DIY is all the rage these days and everyone appreciates a quick easy fix. Got a leaky sink? Just search YouTube for the suitable plumbing tutorial, go get the recommended tools, and get to work! A plumber would most likely be a bit more efficient but then you wouldn’t get that feeling of self-satisfaction that comes with doing it by yourself.
At least, until your sink begins to leak again. Because, as it turns out, in some cases a DIY fix is no substitute for the well-honed skills of a professional.
It isn’t always easy to acknowledge that this is the case. And, to some extent, that’s why individuals will often continue to look for “easy” DIY-fixes for complex problems, which may help explain the popularity of something called ear candling (or, in some cases, earwax candling). It doesn’t really sound that appealing, does it? Let’s dive into just what earwax candling is and its dangers.
What is ear candling?
Everyone has had the feeling of a plugged ear now and then. Occasionally, it takes place when you’re sick and your ear fills with mucus. Too much earwax can also cause this feeling and that can happen for a number of reasons. When this occurs, you may experience some discomfort. Your hearing may even temporarily go. It’s no fun!
Some individuals, as a result, think that ear candling is just the inexpensive and novel fix they need. The concept is that a special hollow candle is put into your ear (non-burning end). Individuals imagine that the wax and mucus are drawn out by the combination of heat and pressure changes inside your ear.
Healthcare professionals absolutely don’t suggest this approach. If you’re searching for evidence that ear candling actually works and draws out wax, you won’t uncover any. Almost every single hearing healthcare professional, as a result, will emphatically advocate against utilizing this technique ever. (Does ear candling help with sinus pressure? Also no.)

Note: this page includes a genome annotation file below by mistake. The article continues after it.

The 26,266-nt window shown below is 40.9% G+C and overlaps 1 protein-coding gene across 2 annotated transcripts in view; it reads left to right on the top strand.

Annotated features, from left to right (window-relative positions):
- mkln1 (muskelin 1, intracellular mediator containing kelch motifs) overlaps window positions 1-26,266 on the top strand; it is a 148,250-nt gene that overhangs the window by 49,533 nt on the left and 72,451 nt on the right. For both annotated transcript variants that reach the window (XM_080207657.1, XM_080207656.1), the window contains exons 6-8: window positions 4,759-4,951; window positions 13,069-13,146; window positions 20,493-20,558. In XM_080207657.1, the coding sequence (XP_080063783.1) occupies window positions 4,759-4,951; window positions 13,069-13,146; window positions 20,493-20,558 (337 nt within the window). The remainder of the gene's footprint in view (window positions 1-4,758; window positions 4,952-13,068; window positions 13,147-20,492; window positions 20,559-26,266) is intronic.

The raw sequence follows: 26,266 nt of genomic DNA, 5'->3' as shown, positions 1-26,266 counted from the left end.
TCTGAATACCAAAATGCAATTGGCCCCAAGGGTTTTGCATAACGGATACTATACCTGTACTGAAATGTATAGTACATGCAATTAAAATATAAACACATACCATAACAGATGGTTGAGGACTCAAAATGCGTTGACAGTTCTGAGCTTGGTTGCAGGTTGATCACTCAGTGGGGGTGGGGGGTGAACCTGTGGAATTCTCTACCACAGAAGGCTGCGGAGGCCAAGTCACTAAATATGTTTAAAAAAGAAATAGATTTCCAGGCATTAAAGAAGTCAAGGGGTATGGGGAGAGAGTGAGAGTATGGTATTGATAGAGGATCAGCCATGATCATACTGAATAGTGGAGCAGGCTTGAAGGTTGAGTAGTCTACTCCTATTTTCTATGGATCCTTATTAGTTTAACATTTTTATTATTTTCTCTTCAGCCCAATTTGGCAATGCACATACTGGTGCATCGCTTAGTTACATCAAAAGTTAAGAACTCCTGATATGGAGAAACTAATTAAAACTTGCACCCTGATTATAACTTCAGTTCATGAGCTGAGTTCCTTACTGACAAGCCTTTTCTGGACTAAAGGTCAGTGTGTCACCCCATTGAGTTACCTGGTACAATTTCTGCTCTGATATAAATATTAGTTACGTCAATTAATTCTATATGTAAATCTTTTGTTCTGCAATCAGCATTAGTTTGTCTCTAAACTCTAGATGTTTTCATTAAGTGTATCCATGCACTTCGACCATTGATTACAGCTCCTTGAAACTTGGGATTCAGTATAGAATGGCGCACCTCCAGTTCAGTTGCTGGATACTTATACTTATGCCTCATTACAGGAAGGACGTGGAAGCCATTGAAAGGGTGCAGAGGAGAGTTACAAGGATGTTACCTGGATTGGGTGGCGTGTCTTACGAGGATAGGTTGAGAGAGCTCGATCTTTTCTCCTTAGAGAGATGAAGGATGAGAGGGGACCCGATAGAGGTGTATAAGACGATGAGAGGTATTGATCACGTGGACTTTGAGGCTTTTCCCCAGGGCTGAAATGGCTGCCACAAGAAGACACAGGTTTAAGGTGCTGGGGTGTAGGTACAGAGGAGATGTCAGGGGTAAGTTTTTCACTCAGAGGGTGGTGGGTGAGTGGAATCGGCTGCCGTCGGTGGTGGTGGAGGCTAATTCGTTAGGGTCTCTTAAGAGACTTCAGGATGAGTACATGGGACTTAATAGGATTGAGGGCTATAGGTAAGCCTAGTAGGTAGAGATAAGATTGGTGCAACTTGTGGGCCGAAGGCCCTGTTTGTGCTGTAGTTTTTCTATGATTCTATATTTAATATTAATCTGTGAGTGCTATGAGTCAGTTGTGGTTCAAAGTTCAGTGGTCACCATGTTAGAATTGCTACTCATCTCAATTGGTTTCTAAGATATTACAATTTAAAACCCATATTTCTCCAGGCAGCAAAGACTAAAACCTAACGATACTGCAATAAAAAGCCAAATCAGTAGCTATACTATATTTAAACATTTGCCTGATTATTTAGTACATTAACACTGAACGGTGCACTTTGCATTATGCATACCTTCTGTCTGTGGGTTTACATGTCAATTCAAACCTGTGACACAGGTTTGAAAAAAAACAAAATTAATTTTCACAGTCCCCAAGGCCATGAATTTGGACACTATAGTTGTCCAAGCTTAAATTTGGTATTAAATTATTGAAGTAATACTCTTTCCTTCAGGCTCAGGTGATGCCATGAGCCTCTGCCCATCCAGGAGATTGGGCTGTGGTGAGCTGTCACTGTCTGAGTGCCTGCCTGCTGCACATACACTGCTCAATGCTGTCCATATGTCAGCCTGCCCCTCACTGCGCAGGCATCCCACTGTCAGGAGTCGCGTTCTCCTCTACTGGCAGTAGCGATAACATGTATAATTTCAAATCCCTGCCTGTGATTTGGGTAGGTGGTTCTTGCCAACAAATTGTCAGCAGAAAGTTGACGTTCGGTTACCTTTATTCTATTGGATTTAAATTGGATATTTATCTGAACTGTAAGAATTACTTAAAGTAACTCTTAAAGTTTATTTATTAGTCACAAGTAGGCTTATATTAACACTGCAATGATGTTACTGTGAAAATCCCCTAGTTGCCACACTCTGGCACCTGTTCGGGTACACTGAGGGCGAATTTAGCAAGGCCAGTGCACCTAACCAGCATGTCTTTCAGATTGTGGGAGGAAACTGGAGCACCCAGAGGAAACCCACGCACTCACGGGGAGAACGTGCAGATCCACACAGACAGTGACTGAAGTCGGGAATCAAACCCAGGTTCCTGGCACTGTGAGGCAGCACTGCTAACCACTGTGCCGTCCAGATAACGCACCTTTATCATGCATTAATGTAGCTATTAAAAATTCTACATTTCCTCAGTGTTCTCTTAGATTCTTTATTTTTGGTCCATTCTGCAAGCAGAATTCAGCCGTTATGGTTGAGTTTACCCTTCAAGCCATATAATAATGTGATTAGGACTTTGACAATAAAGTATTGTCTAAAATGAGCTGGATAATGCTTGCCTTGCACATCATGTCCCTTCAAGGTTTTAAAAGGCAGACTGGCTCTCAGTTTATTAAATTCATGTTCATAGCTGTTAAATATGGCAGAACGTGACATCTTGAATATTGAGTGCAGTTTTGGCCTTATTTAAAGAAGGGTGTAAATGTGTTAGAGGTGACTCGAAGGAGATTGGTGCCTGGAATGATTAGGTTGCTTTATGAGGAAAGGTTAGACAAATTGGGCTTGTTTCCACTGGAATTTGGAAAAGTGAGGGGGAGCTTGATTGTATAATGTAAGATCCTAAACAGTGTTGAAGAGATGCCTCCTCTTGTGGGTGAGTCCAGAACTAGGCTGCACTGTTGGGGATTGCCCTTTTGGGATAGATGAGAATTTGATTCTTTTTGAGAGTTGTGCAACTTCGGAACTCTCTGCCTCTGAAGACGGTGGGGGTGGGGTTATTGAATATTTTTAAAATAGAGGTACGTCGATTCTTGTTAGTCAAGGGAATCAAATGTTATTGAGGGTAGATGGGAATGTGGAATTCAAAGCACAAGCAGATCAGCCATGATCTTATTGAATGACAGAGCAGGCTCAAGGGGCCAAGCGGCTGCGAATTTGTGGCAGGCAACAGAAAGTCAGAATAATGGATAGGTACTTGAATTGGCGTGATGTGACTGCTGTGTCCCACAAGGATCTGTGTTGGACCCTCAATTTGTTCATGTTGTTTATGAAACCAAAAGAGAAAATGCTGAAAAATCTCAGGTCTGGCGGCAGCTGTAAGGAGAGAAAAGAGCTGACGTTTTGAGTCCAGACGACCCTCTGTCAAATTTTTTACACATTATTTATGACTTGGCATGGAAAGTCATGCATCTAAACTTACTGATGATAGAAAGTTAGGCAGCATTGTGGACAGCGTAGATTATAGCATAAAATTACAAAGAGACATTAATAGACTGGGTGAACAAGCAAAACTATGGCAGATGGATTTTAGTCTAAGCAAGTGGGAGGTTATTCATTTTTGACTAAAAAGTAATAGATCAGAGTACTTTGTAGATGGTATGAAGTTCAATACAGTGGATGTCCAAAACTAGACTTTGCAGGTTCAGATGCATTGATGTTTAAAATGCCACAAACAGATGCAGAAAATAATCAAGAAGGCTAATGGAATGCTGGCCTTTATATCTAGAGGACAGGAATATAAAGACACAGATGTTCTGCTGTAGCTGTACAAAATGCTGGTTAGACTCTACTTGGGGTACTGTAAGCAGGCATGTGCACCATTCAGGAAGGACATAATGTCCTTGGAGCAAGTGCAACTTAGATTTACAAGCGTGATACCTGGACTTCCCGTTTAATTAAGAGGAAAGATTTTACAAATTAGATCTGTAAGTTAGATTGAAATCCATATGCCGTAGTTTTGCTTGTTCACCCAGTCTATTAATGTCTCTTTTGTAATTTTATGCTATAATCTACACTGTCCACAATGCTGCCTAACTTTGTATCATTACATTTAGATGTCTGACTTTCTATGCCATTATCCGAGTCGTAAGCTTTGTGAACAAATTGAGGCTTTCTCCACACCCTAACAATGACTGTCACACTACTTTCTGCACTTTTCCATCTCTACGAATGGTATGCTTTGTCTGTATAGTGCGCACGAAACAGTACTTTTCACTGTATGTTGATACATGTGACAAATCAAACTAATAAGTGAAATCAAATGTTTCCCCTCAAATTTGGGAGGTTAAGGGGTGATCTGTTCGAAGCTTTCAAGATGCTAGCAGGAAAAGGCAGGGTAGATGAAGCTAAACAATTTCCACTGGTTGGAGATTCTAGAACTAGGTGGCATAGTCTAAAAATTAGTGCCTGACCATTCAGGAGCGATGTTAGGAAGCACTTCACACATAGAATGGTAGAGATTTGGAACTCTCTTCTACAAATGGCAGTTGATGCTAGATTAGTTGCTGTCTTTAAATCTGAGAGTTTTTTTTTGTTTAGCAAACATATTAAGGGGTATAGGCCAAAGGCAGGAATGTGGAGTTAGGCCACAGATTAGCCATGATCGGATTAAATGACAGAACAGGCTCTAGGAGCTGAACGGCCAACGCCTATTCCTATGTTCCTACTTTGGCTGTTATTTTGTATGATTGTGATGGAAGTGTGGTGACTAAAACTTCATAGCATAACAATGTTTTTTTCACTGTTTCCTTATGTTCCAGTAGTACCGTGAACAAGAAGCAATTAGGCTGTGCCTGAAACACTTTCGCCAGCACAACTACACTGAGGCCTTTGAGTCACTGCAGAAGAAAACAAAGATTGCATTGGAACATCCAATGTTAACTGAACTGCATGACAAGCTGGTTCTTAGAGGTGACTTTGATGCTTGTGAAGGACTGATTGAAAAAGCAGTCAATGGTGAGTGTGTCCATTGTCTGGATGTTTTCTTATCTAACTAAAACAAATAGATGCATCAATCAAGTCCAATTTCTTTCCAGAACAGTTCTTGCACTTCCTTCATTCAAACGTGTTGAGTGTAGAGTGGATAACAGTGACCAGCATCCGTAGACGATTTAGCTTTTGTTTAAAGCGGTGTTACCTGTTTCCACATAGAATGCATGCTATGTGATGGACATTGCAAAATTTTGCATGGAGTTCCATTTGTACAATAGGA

The FDA also firmly advises against this approach.
What are the drawbacks of ear candling?
Ear candling may feel safe, at first. It’s not like it’s a huge flame. And you’re utilizing “specialized” equipment. And people on the internet said it was safe! So, how could ear candling be dangerous?
Unfortunately, there’s no mistaking the fact that ear candling can be absolutely hazardous. What are the side effects of ear candling? Here are just some of the (potentially painful) ways that ear candling can impact your health:
- Your Eardrum may accidentally get punctured: Whenever you put something into your ear, you put yourself in danger! Your hearing will suffer considerable damage and discomfort if you end up puncturing your eardrum. If this happens it’s very likely that you will need to get professional help.
- Your ear can have surplus candle wax left behind: The candle wax can get left behind in your ears even if you don’t get burned. This leftover wax can cause acute discomfort and, eventually, affect your hearing.
- You can cause severe burns to your ear: Fire is hot, and so is melting candle wax. Your ear is extremely sensitive and significant burning can occur if the flame or the hot wax gets somewhere it shouldn’t.
- The earwax can be crammed even further into your ear: Inserting an ear candle into your ear can actually jam earwax further into the ear canal much like when you utilize a cotton swab. In other words, ear candling can make your earwax issue worse! This can result in all kinds of other complications from hearing loss to serious infections.
- You could severely burn your face: There’s always a fairly good chance that if you’re holding a flame up near your ear, you might burn your face. Accidents will happen! It’s all too easy for candle wax to trickle into your eyes or for your hair to catch on fire or for your face to become seriously burned.
So, is ear candling endorsed by hearing healthcare professionals? Not at all! Ultimately, earwax candling isn’t just useless, it’s downright dangerous.
A better way to handle earwax
Earwax is actually a good thing. In normal amounts, it’s beneficial for your ears. Problems start when there’s too much earwax or when it won’t drain effectively. So what should you do if utilizing a candle is a bad idea?
If you have an earwax obstruction, the best thing to do might be speaking with a hearing specialist. Normally, they will suggest that you try some at-home solutions, such as a saline wash, to soften the wax allowing it to run out by itself. But they might also clean out your ear while you’re in the office.
Hearing specialists have special tools and training that allow them to clean out wax without injuring your ear.
It’s best to avoid things like ear candles and cotton swabs. Nothing smaller than your finger should be put into your ears unless directed by your hearing specialist or physician.
How to help your ears feel better
If surplus earwax is causing you a little discomfort or misery, you should make an appointment with us. We will be capable of helping you remove any stubborn earwax out of your ears and get you back to feeling normal.